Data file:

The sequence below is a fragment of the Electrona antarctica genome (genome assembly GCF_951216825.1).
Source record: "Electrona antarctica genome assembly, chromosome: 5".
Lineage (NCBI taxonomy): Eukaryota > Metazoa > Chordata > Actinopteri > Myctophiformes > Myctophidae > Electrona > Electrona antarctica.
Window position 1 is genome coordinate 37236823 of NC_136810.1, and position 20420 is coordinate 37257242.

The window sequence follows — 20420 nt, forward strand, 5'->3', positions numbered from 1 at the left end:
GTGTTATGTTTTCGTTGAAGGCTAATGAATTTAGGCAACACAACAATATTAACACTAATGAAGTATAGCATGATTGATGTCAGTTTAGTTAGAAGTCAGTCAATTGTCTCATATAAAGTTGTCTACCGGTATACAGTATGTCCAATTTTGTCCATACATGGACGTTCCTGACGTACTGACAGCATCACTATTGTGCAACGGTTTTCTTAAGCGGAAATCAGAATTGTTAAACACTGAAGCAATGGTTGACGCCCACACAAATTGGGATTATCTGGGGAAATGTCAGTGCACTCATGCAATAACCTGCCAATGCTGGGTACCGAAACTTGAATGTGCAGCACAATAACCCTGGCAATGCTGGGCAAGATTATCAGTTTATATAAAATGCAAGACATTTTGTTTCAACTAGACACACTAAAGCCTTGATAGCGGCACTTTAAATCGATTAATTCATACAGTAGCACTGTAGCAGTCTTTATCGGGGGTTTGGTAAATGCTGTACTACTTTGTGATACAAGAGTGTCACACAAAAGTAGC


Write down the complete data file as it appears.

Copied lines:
The sequence below is a fragment of the Electrona antarctica genome (genome assembly GCF_951216825.1).
Source record: "Electrona antarctica genome assembly, chromosome: 5".
Lineage (NCBI taxonomy): Eukaryota > Metazoa > Chordata > Actinopteri > Myctophiformes > Myctophidae > Electrona > Electrona antarctica.
Window position 1 is genome coordinate 37236823 of NC_136810.1, and position 20420 is coordinate 37257242.

The window sequence follows — 20420 nt, forward strand, 5'->3', positions numbered from 1 at the left end:
GTGTTATGTTTTCGTTGAAGGCTAATGAATTTAGGCAACACAACAATATTAACACTAATGAAGTATAGCATGATTGATGTCAGTTTAGTTAGAAGTCAGTCAATTGTCTCATATAAAGTTGTCTACCGGTATACAGTATGTCCAATTTTGTCCATACATGGACGTTCCTGACGTACTGACAGCATCACTATTGTGCAACGGTTTTCTTAAGCGGAAATCAGAATTGTTAAACACTGAAGCAATGGTTGACGCCCACACAAATTGGGATTATCTGGGGAAATGTCAGTGCACTCATGCAATAACCTGCCAATGCTGGGTACCGAAACTTGAATGTGCAGCACAATAACCCTGGCAATGCTGGGCAAGATTATCAGTTTATATAAAATGCAAGACATTTTGTTTCAACTAGACACACTAAAGCCTTGATAGCGGCACTTTAAATCGATTAATTCATACAGTAGCACTGTAGCAGTCTTTATCGGGGGTTTGGTAAATGCTGTACTACTTTGTGATACAAGAGTGTCACACAAAAGTAGC